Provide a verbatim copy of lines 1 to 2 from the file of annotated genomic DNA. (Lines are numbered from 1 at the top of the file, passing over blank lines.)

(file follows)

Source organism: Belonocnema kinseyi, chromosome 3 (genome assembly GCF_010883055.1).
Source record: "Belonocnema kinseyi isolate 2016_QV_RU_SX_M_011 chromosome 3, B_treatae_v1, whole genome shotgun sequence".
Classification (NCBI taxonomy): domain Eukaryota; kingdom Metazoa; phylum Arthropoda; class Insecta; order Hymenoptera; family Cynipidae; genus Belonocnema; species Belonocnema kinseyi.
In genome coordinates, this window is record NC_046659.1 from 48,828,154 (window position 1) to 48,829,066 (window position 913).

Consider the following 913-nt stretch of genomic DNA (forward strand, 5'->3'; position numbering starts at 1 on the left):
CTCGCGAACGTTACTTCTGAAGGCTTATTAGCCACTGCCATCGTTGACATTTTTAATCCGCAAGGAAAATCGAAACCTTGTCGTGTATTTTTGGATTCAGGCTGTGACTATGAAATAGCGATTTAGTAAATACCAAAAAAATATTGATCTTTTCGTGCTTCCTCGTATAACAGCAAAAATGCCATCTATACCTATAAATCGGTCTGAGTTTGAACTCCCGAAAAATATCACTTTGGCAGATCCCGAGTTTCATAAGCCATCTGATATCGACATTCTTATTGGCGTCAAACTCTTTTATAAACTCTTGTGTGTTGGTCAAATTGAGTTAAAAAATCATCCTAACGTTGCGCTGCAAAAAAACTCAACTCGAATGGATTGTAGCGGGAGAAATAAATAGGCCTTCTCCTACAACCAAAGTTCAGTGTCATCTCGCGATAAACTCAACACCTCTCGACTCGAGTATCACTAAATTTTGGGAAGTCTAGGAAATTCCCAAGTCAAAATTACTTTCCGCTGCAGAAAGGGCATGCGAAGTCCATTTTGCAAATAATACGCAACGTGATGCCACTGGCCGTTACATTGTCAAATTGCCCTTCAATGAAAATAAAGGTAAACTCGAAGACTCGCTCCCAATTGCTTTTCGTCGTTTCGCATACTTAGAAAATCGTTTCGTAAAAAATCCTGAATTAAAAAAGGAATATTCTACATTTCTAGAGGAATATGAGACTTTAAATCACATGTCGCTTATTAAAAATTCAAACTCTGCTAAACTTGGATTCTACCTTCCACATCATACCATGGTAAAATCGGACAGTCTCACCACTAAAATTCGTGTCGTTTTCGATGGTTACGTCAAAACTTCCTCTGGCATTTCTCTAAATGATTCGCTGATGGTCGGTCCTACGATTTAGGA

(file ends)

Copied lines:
Source organism: Belonocnema kinseyi, chromosome 3 (genome assembly GCF_010883055.1).
Source record: "Belonocnema kinseyi isolate 2016_QV_RU_SX_M_011 chromosome 3, B_treatae_v1, whole genome shotgun sequence".